My Youth is Yours

Blue Neighbourhood Review

Jamie Borenstein-Laurie
Staff Writer

You know that achingly adolescent feeling of being stifled and trapped within the protective suburb streets of youth – longing for the excitement of the unknown – and yet never wanting to leave behind the safety and memories of the familiar? Up-and-coming pop artist Troye Sivan has distilled this exact sensation into a debut album that shines with utter brilliance.

Blue Neighbourhood is both a love letter to the hometowns we leave behind as we grow up, and an expression of the optimism-laced freedom that comes with escape. Troye’s honeyed vocals, lingering in the golden space between boy and man, breathe sultry life into lyrics that read like narrative poetry.

The 16-track deluxe edition is a work of art that runs the gamut from sleepy love songs and breezy reminiscences to upbeat radio anthems. Similarly, the album’s electronic production varies from subdued melodies to complex dance music. While the track titles are stylized in capital letters—save the spunky “for him.”—the overall mood of the album is on the softer side.

Though highlights are difficult to pick, as no song falls flat and each is totally distinct, the standout tracks in terms of success are surely “YOUTH” and “WILD”, the former charting worldwide and the latter serving as the lead single off Blue Neighbourhood’s prelude EP, Wild.

Source: fadepressao.com
Source: fadepressao.com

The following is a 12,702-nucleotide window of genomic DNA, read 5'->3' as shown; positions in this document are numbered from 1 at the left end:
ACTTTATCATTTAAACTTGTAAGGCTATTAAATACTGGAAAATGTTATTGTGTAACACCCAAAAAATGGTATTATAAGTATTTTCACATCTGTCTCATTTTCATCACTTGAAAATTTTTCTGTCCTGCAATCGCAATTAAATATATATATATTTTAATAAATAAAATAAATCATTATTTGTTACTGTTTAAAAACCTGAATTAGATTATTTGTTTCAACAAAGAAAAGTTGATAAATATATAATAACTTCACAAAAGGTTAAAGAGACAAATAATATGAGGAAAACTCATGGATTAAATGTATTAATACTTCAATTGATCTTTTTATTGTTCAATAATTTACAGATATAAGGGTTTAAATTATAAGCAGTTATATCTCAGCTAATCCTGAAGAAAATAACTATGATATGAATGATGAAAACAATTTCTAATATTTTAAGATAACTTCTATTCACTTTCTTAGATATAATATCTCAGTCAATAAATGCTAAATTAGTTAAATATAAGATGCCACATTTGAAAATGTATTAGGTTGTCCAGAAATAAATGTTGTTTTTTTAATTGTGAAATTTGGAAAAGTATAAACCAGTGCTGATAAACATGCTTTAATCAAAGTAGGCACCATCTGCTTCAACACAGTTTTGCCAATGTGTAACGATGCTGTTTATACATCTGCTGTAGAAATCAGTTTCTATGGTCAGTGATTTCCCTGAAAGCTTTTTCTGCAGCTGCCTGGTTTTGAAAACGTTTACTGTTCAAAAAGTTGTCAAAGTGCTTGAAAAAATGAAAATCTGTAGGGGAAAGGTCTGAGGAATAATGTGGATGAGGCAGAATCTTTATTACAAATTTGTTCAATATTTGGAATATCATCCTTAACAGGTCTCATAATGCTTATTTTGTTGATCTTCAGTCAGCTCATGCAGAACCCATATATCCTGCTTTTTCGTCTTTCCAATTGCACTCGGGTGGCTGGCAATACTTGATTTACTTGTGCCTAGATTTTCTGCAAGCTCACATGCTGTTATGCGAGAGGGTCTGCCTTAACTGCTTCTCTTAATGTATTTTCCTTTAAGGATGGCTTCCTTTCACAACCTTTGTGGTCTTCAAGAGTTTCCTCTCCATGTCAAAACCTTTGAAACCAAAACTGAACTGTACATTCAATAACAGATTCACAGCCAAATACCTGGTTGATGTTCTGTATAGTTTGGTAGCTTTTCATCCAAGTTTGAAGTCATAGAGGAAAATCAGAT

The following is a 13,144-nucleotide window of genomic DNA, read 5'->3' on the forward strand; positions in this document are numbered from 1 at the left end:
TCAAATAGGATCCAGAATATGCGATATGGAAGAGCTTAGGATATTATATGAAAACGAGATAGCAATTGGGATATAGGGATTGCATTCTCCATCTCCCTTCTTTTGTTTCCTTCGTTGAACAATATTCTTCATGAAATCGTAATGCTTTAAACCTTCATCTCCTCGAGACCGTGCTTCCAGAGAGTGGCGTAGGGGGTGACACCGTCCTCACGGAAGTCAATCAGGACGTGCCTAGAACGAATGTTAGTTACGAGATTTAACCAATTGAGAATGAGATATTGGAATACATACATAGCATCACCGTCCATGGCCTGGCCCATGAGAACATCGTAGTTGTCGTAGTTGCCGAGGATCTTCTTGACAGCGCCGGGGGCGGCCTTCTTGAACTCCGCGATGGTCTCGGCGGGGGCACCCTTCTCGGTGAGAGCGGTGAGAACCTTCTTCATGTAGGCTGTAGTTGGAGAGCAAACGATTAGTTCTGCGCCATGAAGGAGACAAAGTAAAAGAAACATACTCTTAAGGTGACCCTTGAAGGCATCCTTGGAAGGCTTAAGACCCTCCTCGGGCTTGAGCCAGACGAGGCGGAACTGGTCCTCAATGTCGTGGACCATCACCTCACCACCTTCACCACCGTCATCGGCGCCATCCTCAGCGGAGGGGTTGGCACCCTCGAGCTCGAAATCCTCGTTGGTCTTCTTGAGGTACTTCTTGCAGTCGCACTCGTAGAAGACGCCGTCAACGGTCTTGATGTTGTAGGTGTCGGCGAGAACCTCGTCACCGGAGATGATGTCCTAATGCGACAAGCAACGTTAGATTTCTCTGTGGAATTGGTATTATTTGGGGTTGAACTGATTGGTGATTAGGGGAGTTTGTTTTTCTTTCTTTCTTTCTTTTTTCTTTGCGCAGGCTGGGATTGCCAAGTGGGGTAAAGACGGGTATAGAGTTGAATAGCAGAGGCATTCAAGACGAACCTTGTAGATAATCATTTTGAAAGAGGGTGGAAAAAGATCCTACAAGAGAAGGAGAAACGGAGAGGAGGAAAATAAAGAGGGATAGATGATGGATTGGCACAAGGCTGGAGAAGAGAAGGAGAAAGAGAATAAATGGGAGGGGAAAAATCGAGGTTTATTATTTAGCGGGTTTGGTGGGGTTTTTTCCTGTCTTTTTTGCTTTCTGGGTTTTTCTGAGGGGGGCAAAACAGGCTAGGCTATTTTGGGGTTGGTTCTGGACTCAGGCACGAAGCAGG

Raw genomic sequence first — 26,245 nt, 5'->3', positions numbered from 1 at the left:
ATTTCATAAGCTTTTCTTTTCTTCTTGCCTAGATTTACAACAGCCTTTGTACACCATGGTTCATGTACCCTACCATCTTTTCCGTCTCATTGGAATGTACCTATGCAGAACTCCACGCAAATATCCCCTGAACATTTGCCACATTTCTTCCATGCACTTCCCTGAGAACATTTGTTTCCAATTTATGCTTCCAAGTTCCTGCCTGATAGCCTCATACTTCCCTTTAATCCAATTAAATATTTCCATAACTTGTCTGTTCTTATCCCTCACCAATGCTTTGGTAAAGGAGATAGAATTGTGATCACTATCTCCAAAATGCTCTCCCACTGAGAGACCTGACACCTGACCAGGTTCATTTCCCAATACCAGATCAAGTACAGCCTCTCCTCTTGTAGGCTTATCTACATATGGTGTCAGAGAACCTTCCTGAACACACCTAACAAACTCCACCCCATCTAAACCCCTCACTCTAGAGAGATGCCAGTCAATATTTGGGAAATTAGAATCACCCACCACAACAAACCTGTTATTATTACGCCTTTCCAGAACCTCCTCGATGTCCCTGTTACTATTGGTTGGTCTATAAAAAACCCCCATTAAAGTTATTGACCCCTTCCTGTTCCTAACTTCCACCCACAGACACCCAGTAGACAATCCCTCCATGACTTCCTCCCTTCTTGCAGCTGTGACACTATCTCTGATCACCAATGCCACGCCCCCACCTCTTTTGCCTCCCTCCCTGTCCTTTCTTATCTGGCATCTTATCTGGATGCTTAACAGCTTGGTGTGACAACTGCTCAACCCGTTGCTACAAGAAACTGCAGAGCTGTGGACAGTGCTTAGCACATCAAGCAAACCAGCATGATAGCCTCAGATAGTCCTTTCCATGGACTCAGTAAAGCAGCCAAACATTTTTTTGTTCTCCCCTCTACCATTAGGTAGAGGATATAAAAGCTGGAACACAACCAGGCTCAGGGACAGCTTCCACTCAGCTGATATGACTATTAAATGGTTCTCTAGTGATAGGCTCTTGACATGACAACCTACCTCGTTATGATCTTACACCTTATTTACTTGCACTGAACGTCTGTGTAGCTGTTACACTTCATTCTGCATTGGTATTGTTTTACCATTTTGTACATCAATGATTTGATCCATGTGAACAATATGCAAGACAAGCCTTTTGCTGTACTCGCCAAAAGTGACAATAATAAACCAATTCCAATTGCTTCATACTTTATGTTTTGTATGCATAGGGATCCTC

“FOOLS” and “TALK ME DOWN” conjure up images of vulnerable young love; the lyrics could almost be pillow talk. Troye turns introspective in the spirited “COOL” and “LOST BOY”, pondering the ways we change ourselves to impress those we love, or want to love. An embodiment of the album’s titles and aesthetic, “SUBURBIA” evokes hazy feelings of late-night drives and overtired conversations with friends. The album’s hidden gem is “BLUE”, a wistful duet with Troye’s writing partner Alex Hope.

Arguably the album’s most poignant track, a collaboration with Betty Who called “HEAVEN”, is a rumination on how to reconcile sexuality and religion. In it, he ponders, “Without changing a part of me/ how do I get to heaven?” Troye publically came out as gay in a YouTube video that has amassed 6.5 million views since it was uploaded three years ago, and he unabashedly uses male pronouns in his love songs.

Same-sex narratives are rare in mainstream music, with artists like Sam Smith—the self-proclaimed first openly gay man to win an Oscar—continuing to shy away from overtly expressing their sexualities. Without alienating any fans, Troye celebrates his sexuality. A trilogy of music videos accompanying his EP Wild followed the hardships of his relationship with a boy. At a recent concert, he helped a fan in the audience come out as bisexual to her mother.

As a YouTuber and genuine young person, Troye is burdened with the duty to be a role model for teenagers around the world. And yet, he manages to deliver beautiful music and an inspiring message without compromising one for the other. His critically lauded debut with Blue Neighbourhood is certainly a good sign that Troye Sivan has nowhere to go but up.

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